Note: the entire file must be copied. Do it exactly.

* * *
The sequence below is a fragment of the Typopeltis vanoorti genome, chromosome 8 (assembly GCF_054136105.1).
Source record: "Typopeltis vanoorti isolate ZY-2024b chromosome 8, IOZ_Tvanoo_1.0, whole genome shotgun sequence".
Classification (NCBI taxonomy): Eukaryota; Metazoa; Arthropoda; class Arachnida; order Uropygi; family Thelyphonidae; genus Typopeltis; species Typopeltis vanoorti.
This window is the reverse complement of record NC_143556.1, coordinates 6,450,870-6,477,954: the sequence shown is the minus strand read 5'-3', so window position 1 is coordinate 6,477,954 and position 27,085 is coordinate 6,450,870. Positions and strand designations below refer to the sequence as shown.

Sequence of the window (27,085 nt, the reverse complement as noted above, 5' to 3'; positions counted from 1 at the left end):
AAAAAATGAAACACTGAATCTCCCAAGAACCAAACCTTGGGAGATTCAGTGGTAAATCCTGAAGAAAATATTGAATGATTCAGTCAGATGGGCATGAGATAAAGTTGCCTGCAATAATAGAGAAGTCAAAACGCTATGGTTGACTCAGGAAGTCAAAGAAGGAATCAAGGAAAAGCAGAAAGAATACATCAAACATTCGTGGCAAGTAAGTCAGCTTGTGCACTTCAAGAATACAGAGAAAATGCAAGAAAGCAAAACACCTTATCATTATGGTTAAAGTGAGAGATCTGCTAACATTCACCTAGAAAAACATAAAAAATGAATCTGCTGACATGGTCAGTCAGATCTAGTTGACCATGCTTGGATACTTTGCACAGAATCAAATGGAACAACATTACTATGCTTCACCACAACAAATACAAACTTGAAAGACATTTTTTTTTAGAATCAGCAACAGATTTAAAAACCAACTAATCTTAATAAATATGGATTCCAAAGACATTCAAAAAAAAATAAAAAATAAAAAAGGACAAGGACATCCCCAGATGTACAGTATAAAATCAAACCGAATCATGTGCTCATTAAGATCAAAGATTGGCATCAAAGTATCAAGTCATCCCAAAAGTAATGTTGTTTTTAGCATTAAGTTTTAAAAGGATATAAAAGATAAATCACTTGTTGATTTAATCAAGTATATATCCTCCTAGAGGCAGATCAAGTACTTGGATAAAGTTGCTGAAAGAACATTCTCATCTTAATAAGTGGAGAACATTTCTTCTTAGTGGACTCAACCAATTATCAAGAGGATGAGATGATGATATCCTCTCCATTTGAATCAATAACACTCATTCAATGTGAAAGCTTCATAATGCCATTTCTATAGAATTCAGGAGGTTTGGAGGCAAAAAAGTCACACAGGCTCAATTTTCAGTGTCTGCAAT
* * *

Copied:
The sequence below is a fragment of the Typopeltis vanoorti genome, chromosome 8 (assembly GCF_054136105.1).
Source record: "Typopeltis vanoorti isolate ZY-2024b chromosome 8, IOZ_Tvanoo_1.0, whole genome shotgun sequence".
Classification (NCBI taxonomy): Eukaryota; Metazoa; Arthropoda; class Arachnida; order Uropygi; family Thelyphonidae; genus Typopeltis; species Typopeltis vanoorti.
This window is the reverse complement of record NC_143556.1, coordinates 6,450,870-6,477,954: the sequence shown is the minus strand read 5'-3', so window position 1 is coordinate 6,477,954 and position 27,085 is coordinate 6,450,870. Positions and strand designations below refer to the sequence as shown.

Sequence of the window (27,085 nt, the reverse complement as noted above, 5' to 3'; positions counted from 1 at the left end):
AAAAAATGAAACACTGAATCTCCCAAGAACCAAACCTTGGGAGATTCAGTGGTAAATCCTGAAGAAAATATTGAATGATTCAGTCAGATGGGCATGAGATAAAGTTGCCTGCAATAATAGAGAAGTCAAAACGCTATGGTTGACTCAGGAAGTCAAAGAAGGAATCAAGGAAAAGCAGAAAGAATACATCAAACATTCGTGGCAAGTAAGTCAGCTTGTGCACTTCAAGAATACAGAGAAAATGCAAGAAAGCAAAACACCTTATCATTATGGTTAAAGTGAGAGATCTGCTAACATTCACCTAGAAAAACATAAAAAATGAATCTGCTGACATGGTCAGTCAGATCTAGTTGACCATGCTTGGATACTTTGCACAGAATCAAATGGAACAACATTACTATGCTTCACCACAACAAATACAAACTTGAAAGACATTTTTTTTTAGAATCAGCAACAGATTTAAAAACCAACTAATCTTAATAAATATGGATTCCAAAGACATTCAAAAAAAAATAAAAAATAAAAAAGGACAAGGACATCCCCAGATGTACAGTATAAAATCAAACCGAATCATGTGCTCATTAAGATCAAAGATTGGCATCAAAGTATCAAGTCATCCCAAAAGTAATGTTGTTTTTAGCATTAAGTTTTAAAAGGATATAAAAGATAAATCACTTGTTGATTTAATCAAGTATATATCCTCCTAGAGGCAGATCAAGTACTTGGATAAAGTTGCTGAAAGAACATTCTCATCTTAATAAGTGGAGAACATTTCTTCTTAGTGGACTCAACCAATTATCAAGAGGATGAGATGATGATATCCTCTCCATTTGAATCAATAACACTCATTCAATGTGAAAGCTTCATAATGCCATTTCTATAGAATTCAGGAGGTTTGGAGGCAAAAAAGTCACACAGGCTCAATTTTCAGTGTCTGCAAT